SK Telecom T1 were once the undisputed kings of League of Legends. Then, after two dropped LCK championships to KINGZONE DragonX (formerly Longzhu Gaming) and a crushing defeat at the 2017 Worlds finals to Samsung Galaxy, the kings had finally fallen.
There’s now a void in the world of pro League—a void that needs to be filled. After today’s semifinals match between KINGZONE and the LMS’ Flash Wolves at the 2018 Mid-Season Invitational, both KINGZONE and the LPL’s Royal Never Give Up will fight on the most important stage of their careers so far to claim the tournament trophy.
No, it’s not as big as Worlds, but while the players on both RNG and KINGZONE have come extraordinarily close throughout their long careers, they’ve never claimed an international title, aside from KINGZONE jungler Han “Peanut” Wang-ho.
It’d be an understatement to say that there’s a lot of weight riding on the shoulders of these players. In the fallout of SKT’s undoing, RNG or KINGZONE will finally ascend to greatness. The other will go home in defeat, with another notch on their belt of international failures.
Not just a trophy
This year’s MSI isn’t just this year’s MSI, if that makes any sense. In other words, it’s not just an international tournament, a trophy, or the prize money on the table that makes it significant.
When SKT were utterly destroyed at Worlds last year, Samsung Galaxy became the undisputed best League team in the entire world. Well, after the Samsung roster was bought out by KSV Esports and later rebranded to Gen.G, they had an absolutely terrible 2018 Spring Split.
This was the exact same roster that chewed up and spit out three-time world champions mere months ago on the Worlds stage, and they were struggling, to put it as kindly as possible. Not only did they play poorly all split, but to make matters worse, they were knocked out in the wildcard round of the LCK Spring Split playoffs by none other than SKT.
Needless to say, they’re certainly not the best team in the world anymore. If they played against half the teams in the playoffs at MSI like they played during the Spring Split, they’d be dismantled. The title of “best in the world” is now up for grabs, and whomever hoists the MSI trophy will claim it for themselves.
So, who really is the best in the world?
Both KINGZONE and RNG have solid claims to that throne. RNG have a legendary marksman in Jian “Uzi” Zi-Hao, who’s the undisputed best ADC in all of China. Not only that, but several times throughout his six-year career (including right now), he’s been in contention for the title of best ADC in the entire world.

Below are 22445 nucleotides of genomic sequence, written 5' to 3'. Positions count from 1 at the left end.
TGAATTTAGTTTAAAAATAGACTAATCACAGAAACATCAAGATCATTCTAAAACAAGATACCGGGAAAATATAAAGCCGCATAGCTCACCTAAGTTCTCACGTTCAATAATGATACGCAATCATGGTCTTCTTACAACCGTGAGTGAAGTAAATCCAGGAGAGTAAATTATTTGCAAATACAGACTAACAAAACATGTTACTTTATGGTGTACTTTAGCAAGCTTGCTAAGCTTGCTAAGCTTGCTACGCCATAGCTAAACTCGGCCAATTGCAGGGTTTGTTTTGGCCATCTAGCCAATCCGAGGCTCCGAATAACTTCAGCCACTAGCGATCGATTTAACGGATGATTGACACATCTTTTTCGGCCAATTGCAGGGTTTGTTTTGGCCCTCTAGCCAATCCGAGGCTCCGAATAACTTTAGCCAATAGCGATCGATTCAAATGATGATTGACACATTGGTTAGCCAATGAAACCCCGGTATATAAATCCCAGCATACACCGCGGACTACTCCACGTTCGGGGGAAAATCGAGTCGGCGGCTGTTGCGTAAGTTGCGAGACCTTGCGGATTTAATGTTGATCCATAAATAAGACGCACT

Despite those claims, he’s still never won an MSI or Worlds title, even though he’s made it to the Worlds finals twice, and both the semifinals and quarterfinals once. Go ahead and guess who eliminated him three out of those four Worlds appearances (it was SKT, just in case you didn’t want to look that up).
His teammates, including jungler Liu “Mlxg” Shi-Yu, mid laner Li “Xiaohu” Yuan-Hao, and top laner Yan “Letme” Jun-Ze, have been with him through a couple of those. This RNG squad led by Uzi has lived in SKT’s shadow for years, and now, with SKT out of the way, they look better than ever before.
The Korean legacy
It seems silly to say that KINGZONE’s claim as the greatest team in the world lies within their region, but it’s too important of a factor to ignore. Korean teams have won the last five Worlds and the last two MSI titles. That level of unprecedented regional success should weigh heavily on the minds of both teams heading into the finals.
There’s one tiny, little detail to point out, though. All seven of those international titles earned by Korea were won by two teams—Samsung and SKT.
KINGZONE aren’t just here to prove that Korea is still the best region. They’re also here to prove that they, as a team, can match the success of their predecessors. In other words, they need to show that the LCK breeds excellence, and that it wasn’t just those two teams.
RNG aren’t the only team with international pedigree. KINGZONE’s roster is full of legends, just like them. For starters, they’re the only team with an actual international champion. Jungler Peanut was on the 2017 SKT squad that conquered MSI, and he was with them when they placed runners-up at Worlds last year, too. There’s a theme here, just in case you missed it.
Whenever you want to bring up international success in League, it always seems to circle back to SKT.
Before playing for SKT, however, he spent some time on one of the best teams in the LCK—the ROX Tigers (formerly KOO Tigers). ROX were sort of the LCK equivalent to RNG. They were always good, perhaps even great, but they were consistently bested by either Samsung or SKT, with more losses to the latter. RNG weren’t the only team firmly kept at bay by those two Korean juggernauts, after all.
Peanut was on ROX for only one year before joining SKT, but ROX was home to other monsters. Often heralded as one of the best bot lane duos in the world, ADC Kim “PraY” Jong-in and support Kang “GorillA” Beom-hyeon have been through the ringer. Not only were these players on the Tigers together, but they also owe the NaJin organization for their start in the pro League scene.
Just like Uzi, they’ve been to more world championships than most players in the scene. PraY alone has been to five Worlds, three of which were alongside GorillA. Of those five, he was knocked out by SKT thrice, and once by Samsung.
But now, at MSI in 2018, SKT is gone. Samsung is gone. It’s just two teams from the LPL and LCK, filled to the brim with grudges, at the end of the tournament. One of them is the best team in the world, and they’ll prove it tomorrow starting at 5am CT (12pm CEST) in Paris.